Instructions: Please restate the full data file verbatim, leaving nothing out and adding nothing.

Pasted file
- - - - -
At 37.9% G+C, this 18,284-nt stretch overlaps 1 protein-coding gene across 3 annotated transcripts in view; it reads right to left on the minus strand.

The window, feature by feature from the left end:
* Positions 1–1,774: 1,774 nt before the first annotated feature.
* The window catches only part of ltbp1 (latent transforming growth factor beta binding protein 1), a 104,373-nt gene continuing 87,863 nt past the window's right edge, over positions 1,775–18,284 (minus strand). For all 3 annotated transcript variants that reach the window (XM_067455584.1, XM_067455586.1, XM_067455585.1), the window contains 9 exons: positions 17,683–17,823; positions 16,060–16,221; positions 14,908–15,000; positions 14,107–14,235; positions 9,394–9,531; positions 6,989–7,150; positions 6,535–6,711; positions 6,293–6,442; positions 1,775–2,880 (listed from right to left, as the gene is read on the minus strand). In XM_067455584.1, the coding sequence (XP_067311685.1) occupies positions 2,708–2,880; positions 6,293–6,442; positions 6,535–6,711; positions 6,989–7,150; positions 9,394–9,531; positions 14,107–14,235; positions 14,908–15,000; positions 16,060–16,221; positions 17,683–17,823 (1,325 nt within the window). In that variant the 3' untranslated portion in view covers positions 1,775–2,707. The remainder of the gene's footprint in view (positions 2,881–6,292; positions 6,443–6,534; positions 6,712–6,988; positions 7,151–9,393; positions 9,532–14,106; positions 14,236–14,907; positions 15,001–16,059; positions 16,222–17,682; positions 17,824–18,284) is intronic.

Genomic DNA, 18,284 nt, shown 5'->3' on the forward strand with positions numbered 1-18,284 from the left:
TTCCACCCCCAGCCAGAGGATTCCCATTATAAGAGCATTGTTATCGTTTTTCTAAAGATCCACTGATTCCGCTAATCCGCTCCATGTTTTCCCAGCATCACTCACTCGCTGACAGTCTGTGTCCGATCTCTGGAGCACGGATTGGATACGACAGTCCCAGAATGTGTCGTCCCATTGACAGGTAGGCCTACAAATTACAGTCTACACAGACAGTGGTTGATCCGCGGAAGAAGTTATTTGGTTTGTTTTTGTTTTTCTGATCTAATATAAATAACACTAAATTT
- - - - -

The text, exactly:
At 37.9% G+C, this 18,284-nt stretch overlaps 1 protein-coding gene across 3 annotated transcripts in view; it reads right to left on the minus strand.

The window, feature by feature from the left end:
* Positions 1–1,774: 1,774 nt before the first annotated feature.
* The window catches only part of ltbp1 (latent transforming growth factor beta binding protein 1), a 104,373-nt gene continuing 87,863 nt past the window's right edge, over positions 1,775–18,284 (minus strand). For all 3 annotated transcript variants that reach the window (XM_067455584.1, XM_067455586.1, XM_067455585.1), the window contains 9 exons: positions 17,683–17,823; positions 16,060–16,221; positions 14,908–15,000; positions 14,107–14,235; positions 9,394–9,531; positions 6,989–7,150; positions 6,535–6,711; positions 6,293–6,442; positions 1,775–2,880 (listed from right to left, as the gene is read on the minus strand). In XM_067455584.1, the coding sequence (XP_067311685.1) occupies positions 2,708–2,880; positions 6,293–6,442; positions 6,535–6,711; positions 6,989–7,150; positions 9,394–9,531; positions 14,107–14,235; positions 14,908–15,000; positions 16,060–16,221; positions 17,683–17,823 (1,325 nt within the window). In that variant the 3' untranslated portion in view covers positions 1,775–2,707. The remainder of the gene's footprint in view (positions 2,881–6,292; positions 6,443–6,534; positions 6,712–6,988; positions 7,151–9,393; positions 9,532–14,106; positions 14,236–14,907; positions 15,001–16,059; positions 16,222–17,682; positions 17,824–18,284) is intronic.

Genomic DNA, 18,284 nt, shown 5'->3' on the forward strand with positions numbered 1-18,284 from the left:
TTCCACCCCCAGCCAGAGGATTCCCATTATAAGAGCATTGTTATCGTTTTTCTAAAGATCCACTGATTCCGCTAATCCGCTCCATGTTTTCCCAGCATCACTCACTCGCTGACAGTCTGTGTCCGATCTCTGGAGCACGGATTGGATACGACAGTCCCAGAATGTGTCGTCCCATTGACAGGTAGGCCTACAAATTACAGTCTACACAGACAGTGGTTGATCCGCGGAAGAAGTTATTTGGTTTGTTTTTGTTTTTCTGATCTAATATAAATAACACTAAATTT